- Congressman: McAuliffe victory means gun control a winning message
- Clinton aide admits soliciting disgraced D.C. fundraiser; says actions were legal
- Joel Osteen church victimized in $600K theft
- Obama goes shopping at Gap as minimum-wage thanks
- N.J. woman charged after client dies from black-market butt injections
- CIA chief Brennan ‘determined’ to speak out more this year
- Reset? What reset? U.S.-Russia ties at worst since Cold War
- 9/11 terror recruiter released in Syrian prisoner swap
- D.C. elections board gives green light to marijuana legalization initiative
- Elephants can tell difference between human languages: study
Immigration, student loans top congressional agenda
WASHINGTON (AP) — Republicans and Democrats will put good will to the test when Congress returns this week to potentially incendiary fights over nominations, unresolved disputes over student loans and the farm bill, and the uncertainty of whether lawmakers have the political will to rewrite the nation’s immigration laws.
The cooperation evident in the Senate last month with passage of a bipartisan immigration bill could be wiped out immediately if Majority Leader Harry Reid, Nevada Democrat, frustrated with the GOP’s delaying tactics on judges and nominations, tries to change the Senate rules by scrapping the current three-fifths majority for a simple majority.
“Once the Senate definitively breaks the rules to change the rules, the pressure to respond in kind will be irresistible to future majorities,” Mr. McConnell said last month, looking ahead to 2014, when Democrats have to defend 21 seats to the GOP’s 14.
Mr. McConnell envisioned a long list of reversals from the Democratic agenda, from repealing President Obama’s health care law to shipping radioactive nuclear waste to Yucca Mountain in Mr. Reid’s home state of Nevada.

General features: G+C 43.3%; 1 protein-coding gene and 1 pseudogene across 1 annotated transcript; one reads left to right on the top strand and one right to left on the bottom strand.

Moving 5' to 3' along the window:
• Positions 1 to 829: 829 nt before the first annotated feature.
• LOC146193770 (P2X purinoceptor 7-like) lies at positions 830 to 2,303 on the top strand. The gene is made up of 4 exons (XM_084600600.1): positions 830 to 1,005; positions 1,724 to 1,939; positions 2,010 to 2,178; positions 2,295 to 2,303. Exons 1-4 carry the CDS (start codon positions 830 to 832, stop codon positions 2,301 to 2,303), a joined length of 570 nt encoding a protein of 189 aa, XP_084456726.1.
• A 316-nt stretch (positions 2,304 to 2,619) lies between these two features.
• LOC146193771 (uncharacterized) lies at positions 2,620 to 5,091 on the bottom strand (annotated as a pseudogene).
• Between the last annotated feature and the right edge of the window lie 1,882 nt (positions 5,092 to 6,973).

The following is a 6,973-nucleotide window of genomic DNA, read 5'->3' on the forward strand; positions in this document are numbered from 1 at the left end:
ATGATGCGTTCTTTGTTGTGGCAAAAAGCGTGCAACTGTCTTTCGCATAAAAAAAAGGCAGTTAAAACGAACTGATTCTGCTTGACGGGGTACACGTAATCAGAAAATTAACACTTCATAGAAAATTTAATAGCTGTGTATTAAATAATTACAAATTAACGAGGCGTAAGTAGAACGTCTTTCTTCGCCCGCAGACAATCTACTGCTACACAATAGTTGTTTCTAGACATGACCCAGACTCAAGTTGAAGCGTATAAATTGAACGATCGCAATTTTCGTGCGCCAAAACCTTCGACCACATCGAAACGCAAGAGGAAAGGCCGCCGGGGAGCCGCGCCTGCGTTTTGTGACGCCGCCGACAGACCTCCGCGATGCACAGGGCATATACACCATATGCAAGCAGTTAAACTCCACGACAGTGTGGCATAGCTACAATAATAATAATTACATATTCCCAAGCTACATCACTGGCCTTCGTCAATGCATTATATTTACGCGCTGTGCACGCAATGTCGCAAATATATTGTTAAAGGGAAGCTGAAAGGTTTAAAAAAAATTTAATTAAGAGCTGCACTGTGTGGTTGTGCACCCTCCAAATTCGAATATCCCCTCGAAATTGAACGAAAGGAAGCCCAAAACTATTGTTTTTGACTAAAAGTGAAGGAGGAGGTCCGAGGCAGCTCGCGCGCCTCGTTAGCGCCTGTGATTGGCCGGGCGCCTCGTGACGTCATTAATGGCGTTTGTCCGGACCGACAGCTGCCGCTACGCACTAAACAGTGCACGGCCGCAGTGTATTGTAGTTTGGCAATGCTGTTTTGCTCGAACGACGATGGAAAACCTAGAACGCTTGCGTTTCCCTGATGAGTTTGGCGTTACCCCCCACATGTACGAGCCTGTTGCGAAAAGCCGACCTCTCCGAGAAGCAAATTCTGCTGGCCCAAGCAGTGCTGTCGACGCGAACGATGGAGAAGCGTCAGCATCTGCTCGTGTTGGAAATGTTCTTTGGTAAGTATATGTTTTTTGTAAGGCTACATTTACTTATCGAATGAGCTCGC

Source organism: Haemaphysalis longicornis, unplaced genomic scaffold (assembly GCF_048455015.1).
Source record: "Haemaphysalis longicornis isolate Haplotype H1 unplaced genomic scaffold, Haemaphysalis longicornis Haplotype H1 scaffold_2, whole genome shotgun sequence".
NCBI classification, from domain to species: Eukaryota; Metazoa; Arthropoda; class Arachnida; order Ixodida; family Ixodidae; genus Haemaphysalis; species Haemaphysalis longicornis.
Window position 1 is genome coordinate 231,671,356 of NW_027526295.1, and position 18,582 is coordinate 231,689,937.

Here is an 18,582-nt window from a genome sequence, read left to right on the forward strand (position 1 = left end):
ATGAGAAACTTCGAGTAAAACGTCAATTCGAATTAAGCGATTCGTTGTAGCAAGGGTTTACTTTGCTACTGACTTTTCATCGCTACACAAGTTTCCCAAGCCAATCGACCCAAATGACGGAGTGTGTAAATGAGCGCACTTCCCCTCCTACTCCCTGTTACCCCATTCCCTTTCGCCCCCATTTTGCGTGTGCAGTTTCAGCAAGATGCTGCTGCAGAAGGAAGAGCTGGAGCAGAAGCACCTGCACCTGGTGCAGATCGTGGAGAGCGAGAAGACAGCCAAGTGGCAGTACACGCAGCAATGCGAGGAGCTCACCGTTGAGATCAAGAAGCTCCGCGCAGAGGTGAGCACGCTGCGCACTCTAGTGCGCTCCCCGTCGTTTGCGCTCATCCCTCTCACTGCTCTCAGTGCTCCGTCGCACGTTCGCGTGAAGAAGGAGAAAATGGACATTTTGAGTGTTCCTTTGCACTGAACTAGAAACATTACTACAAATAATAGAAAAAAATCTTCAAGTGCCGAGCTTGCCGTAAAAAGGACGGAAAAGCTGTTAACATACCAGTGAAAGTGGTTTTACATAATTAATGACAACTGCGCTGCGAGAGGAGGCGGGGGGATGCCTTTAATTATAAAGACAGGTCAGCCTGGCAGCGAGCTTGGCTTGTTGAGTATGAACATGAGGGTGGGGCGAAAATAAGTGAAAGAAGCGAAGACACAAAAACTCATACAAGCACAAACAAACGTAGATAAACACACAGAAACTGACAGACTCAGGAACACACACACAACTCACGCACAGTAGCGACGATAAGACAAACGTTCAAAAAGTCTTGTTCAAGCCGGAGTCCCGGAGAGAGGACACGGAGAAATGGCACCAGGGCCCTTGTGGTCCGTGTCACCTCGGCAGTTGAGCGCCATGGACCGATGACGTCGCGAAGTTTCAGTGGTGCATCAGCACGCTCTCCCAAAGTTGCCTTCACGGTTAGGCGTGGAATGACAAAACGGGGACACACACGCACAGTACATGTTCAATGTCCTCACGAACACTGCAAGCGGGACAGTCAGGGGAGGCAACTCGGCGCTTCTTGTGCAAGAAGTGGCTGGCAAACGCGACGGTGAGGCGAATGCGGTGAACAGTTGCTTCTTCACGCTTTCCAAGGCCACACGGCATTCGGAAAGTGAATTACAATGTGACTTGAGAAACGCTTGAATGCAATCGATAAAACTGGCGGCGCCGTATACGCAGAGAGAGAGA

Recently elected Democrats have clamored for changes in Senate rules as Mr. Obama has faced Republican resistance to his nominations.
Two Cabinet-rank choices — Tom Perez as labor secretary and Gina McCarthy to head the Environmental Protection Agency — could be approved by the Senate this month after a loud debate over administration policies.
In the Republican-controlled House, courteous behavior, even within the GOP ranks, has barely been perceptible with the ignominious failure of the farm bill. Some collaboration will be necessary if the House is to move ahead on immigration legislation this month.
Conservatives from safe, gerrymandered House districts have rebuffed appeals from some national Republicans who argue that embracing immigration overhaul will boost the party’s political standing with an increasingly diverse electorate, especially in the 2016 presidential election. The conservatives strongly oppose any legislation offering legalization to immigrants living here illegally.
Reflecting the will of the rank and file, House Speaker John A. Boehner, Ohio Republican, and other HouseGOP lawmakers have said the comprehensive Senate immigration bill that couples the promise of citizenship for those living here unlawfully with increased border security is a nonstarter in the House.
Republicans were assessing the views of their constituents during the weeklong July Fourth break and planned to discuss their next steps at a private meeting Wednesday.
“I think what members need before we proceed on the actual immigration reform is an ironclad guarantee that the border is going to be secure,” Rep. Matt Salmon, Arizona Republican, said just before the recess. He didn’t see any urgency to acting quickly.
“I find it very interesting the argument that we can’t wait till the border is secure, we can’t even do a six-month test to make sure … we have to get them out of the shadows immediately,” Mr. Salmon said. “They’ve been in the shadows for 20 years, and another six months is going to break their backs? I mean, come on, that’s not even a valid argument.”
TWT Video Picks
An America drowning in red ink is the land of the free no more
- Inside the Beltway: A new interest in Rahm Emanuel for 2016?
- Kim Jong-un calls for execution of 33 Christians
- U.S. pilot scares off Iranians with 'Top Gun'-worthy stunt: 'You really ought to go home'
- Bill Clinton poses for photo with Bunny Ranch prostitutes
- David Jolly wins in Florida, GOP keeps swing district seat
- 80 people publicly executed across North Korea for films, Bibles
- CARNES: Kissinger's flawed and offensive analysis of Ukraine
- Liam Neeson tells NYC mayor to 'man up' in horse carriage fight
- Brennan: Russia 'absolutely' could invade eastern Ukraine
- Joel Osteen church victimized in $600K theft
Pope Francis meets his 'mini-me'
Celebrity deaths in 2014
Winter storm hits states — again